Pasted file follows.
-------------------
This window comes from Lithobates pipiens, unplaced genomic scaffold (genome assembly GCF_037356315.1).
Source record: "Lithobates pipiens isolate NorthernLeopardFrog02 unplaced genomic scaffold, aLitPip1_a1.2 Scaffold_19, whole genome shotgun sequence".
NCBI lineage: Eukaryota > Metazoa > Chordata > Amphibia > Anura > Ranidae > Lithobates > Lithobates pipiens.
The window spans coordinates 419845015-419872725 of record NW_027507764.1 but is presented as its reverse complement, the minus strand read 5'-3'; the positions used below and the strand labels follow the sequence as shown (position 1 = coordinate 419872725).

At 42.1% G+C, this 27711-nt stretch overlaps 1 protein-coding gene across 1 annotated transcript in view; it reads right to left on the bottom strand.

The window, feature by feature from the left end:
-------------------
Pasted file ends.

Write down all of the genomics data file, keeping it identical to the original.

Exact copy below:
This window comes from Lithobates pipiens, unplaced genomic scaffold (genome assembly GCF_037356315.1).
Source record: "Lithobates pipiens isolate NorthernLeopardFrog02 unplaced genomic scaffold, aLitPip1_a1.2 Scaffold_19, whole genome shotgun sequence".
NCBI lineage: Eukaryota > Metazoa > Chordata > Amphibia > Anura > Ranidae > Lithobates > Lithobates pipiens.
The window spans coordinates 419845015-419872725 of record NW_027507764.1 but is presented as its reverse complement, the minus strand read 5'-3'; the positions used below and the strand labels follow the sequence as shown (position 1 = coordinate 419872725).

At 42.1% G+C, this 27711-nt stretch overlaps 1 protein-coding gene across 1 annotated transcript in view; it reads right to left on the bottom strand.

The window, feature by feature from the left end: